Therapeutic Kinase Inhibitors
Kinases are required for cell cycle progression and cellular responses to growth factors. Given the regulatory role of kinases in cell growth and division, it is not surprising that mutations in kinase genes or misregulation of kinase expression occurs in many cancers. Indeed, nearly 75% of all human kinases are expressed in many breast cancer cell lines. Therefore, developing specific kinase inhibitors for the treatment of cancer and other diseases is an important goal for drug development.
Vichem Chemie, a Hungarian-German biotechnology company, specializes in the development of kinase inhibitors as therapeutics in collaboration with Axel Ullrich, Ph.D., director of molecular biology at the Max Planck Institute of Biochemistry. When Vichem screens for clinically relevant kinase inhibitors, it uses a knowledge-base approach, consulting its Nested Chemical Library, a collection of kinase inhibitory compounds of about 110 core structures and more than 600 scaffolds. The library encompasses both published and proprietary compounds.
According to Vichem’s CSO, György Kéri, Ph.D., D.Sc., the company’s knowledge-base approach is best suited for addressing the complex kinome changes in disease. “According to the Catalogue of Somatic Mutations in Cancer (COSMIC) database, there are 138 driver genes, of which 64 are oncogenic, and 74 are tumor suppressor genes,” notes Dr. Kéri. “Most of these driver genes are associated directly or indirectly with kinases of the 12 major cancer pathways.”
Relying on statistics generated by the BioSeeker Group, Dr. Kéri states that drug development efforts are focused on 224 different targets, 202 of which have been recorded with somatic mutations. Industry-wide, there are 563 protein kinase inhibitor drugs in development for 155 indications, of which 90 are cancer indications.
“At Vichem, we have developed reference compounds for 160 of these kinases, and we focus on compounds that can block the cancer driver pathways,” confides Dr. Kéri. “We try to develop multiple target compounds, which will kill cancer stem cells because these are the really bad guys, and they also happen to have more so-called survival factor kinases than other tumor cells.”
To facilitate the development of these inhibitors, Vichem and its collaborators culture tumor cells from cancer patients and identify mutations in the driver genes through genomic sequencing. According to Dr. Kéri, this approach “allows us to see if there are mutations in known oncogenes and tumor suppressor genes.” In addition, the approach makes it possible “to check for mutations in the downstream targets of these suppressors and to see if other pathways are activated in the patient.”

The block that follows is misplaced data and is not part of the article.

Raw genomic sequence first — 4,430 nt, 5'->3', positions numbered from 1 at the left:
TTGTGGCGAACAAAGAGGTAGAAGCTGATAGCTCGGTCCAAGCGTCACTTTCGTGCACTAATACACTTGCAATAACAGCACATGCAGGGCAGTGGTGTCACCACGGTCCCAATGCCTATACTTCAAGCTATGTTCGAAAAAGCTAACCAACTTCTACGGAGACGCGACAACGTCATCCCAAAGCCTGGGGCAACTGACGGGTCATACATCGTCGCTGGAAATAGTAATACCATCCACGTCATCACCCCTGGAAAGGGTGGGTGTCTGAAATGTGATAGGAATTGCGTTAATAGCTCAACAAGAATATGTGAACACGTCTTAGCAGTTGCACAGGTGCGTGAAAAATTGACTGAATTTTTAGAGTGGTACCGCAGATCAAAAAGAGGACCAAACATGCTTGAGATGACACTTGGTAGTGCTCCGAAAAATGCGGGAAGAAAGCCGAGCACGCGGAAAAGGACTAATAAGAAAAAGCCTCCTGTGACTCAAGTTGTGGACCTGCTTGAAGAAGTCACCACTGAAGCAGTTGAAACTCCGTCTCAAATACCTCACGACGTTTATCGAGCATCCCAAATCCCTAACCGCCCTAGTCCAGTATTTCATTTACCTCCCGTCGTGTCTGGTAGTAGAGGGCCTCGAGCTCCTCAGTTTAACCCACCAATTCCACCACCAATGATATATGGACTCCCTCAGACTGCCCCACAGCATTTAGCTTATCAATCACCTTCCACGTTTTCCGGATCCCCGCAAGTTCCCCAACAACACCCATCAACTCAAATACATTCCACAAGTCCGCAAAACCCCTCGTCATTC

“Despite the heterogeneity of the patient samples, the current data indicate that we should expect at least two mutations in driver genes. but not more than eight,” explains Dr. Kéri. “This should give us a good chance for proof-of-concept studies for using our Nested Chemical Library to develop targeted inhibitors for kinases that are cancer drivers.”
Vichem is also developing a clonogenic assay to identify biomarkers for cancer stem cells. The company also intends to develop kinase inhibitors to specifically target and kill them. It wants to use these genomic or proteomic biomarkers for the survival cultures from the patient material to utilize so called “stemkill” compounds for killing the cancer stem cells from the patient.
Dr. Kéri believes that this approach—the use of the driver-hit combinations or stemkill compounds derived from phenotypical screening—offers the most promise. “I’ve been working on this for 30 years and can finally see light at the end of the tunnel,” he exclaims. “[The cancer driver and cancer stem cell approaches for developing targeted inhibitors] should provide a very dramatic and synergistic effect.”
Dr. Kéri also sees the development of kinase inhibitors as a community effort. Accordingly, he has made the Vichem resources available for various research collaborations.
Kinases assays are obviously important for validating the effectiveness of the kinase inhibitors that Vichem is developing. Dr. Kéri notes that the company uses a variety of approaches for kinase assays. The immobilized metal assay for phosphochemicals (IMAP) technology, the Transcreener kinase assay, and the fluorescence polarization assay are among the preferred assay systems.
Through partners, Vichem also uses binding assays for 400 kinases for selected inhibitors; high-throughput, homogeneous, time-resolved fluorescence (HTRF) assays for its allosteric kinase inhibitor library; and an assay that resolves fluorescence-resonance energy transfer over time (time-resolved FRET, or TR-FRET). Vichem outsources much of its in vivo work, including ADMET assays for drug development, but conducts in vitro kinases assay as well as various cellular assays in house. The company also uses classic Western Blotting and kits from R&D Systems in addition to functional assays.
“We need to determine the IC50 values for an inhibitor for a series of kinases,” Dr. Kéri states. “We also need to determine whether it is an ATP binding site inhibitor (Type I) or a non-ATP binding inhibitor (Type III or Type IV).” Vichem also measures the inhibitor’s residence time, which reflects the inhibitor’s effectiveness in vivo. To take such measurements, Vichem works with colleagues at Proteros biostructures in Martinsreid, Germany.